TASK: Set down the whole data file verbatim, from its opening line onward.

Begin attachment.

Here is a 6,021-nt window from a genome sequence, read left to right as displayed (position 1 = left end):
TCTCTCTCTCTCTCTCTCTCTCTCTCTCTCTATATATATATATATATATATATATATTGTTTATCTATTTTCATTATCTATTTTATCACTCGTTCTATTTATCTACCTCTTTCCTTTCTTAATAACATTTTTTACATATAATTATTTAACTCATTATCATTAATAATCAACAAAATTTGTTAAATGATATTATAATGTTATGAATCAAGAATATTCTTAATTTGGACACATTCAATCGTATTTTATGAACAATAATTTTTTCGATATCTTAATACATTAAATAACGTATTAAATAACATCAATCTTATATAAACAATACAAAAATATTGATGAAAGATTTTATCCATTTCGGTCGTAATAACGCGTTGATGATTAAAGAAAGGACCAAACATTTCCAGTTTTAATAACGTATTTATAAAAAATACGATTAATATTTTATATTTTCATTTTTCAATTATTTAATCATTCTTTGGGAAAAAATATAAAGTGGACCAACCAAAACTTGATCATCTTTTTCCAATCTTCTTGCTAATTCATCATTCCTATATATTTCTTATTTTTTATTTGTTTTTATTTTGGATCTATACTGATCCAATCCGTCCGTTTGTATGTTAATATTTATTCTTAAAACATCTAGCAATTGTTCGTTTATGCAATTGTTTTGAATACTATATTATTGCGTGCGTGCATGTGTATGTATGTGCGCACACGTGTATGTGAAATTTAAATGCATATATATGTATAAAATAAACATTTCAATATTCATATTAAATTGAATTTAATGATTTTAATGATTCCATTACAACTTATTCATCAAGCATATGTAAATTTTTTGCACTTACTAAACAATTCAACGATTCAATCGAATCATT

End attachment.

Here is a 6,021-nt window from a genome sequence, read left to right as displayed (position 1 = left end):
TCTCTCTCTCTCTCTCTCTCTCTCTCTCTCTATATATATATATATATATATATATATTGTTTATCTATTTTCATTATCTATTTTATCACTCGTTCTATTTATCTACCTCTTTCCTTTCTTAATAACATTTTTTACATATAATTATTTAACTCATTATCATTAATAATCAACAAAATTTGTTAAATGATATTATAATGTTATGAATCAAGAATATTCTTAATTTGGACACATTCAATCGTATTTTATGAACAATAATTTTTTCGATATCTTAATACATTAAATAACGTATTAAATAACATCAATCTTATATAAACAATACAAAAATATTGATGAAAGATTTTATCCATTTCGGTCGTAATAACGCGTTGATGATTAAAGAAAGGACCAAACATTTCCAGTTTTAATAACGTATTTATAAAAAATACGATTAATATTTTATATTTTCATTTTTCAATTATTTAATCATTCTTTGGGAAAAAATATAAAGTGGACCAACCAAAACTTGATCATCTTTTTCCAATCTTCTTGCTAATTCATCATTCCTATATATTTCTTATTTTTTATTTGTTTTTATTTTGGATCTATACTGATCCAATCCGTCCGTTTGTATGTTAATATTTATTCTTAAAACATCTAGCAATTGTTCGTTTATGCAATTGTTTTGAATACTATATTATTGCGTGCGTGCATGTGTATGTATGTGCGCACACGTGTATGTGAAATTTAAATGCATATATATGTATAAAATAAACATTTCAATATTCATATTAAATTGAATTTAATGATTTTAATGATTCCATTACAACTTATTCATCAAGCATATGTAAATTTTTTGCACTTACTAAACAATTCAACGATTCAATCGAATCATT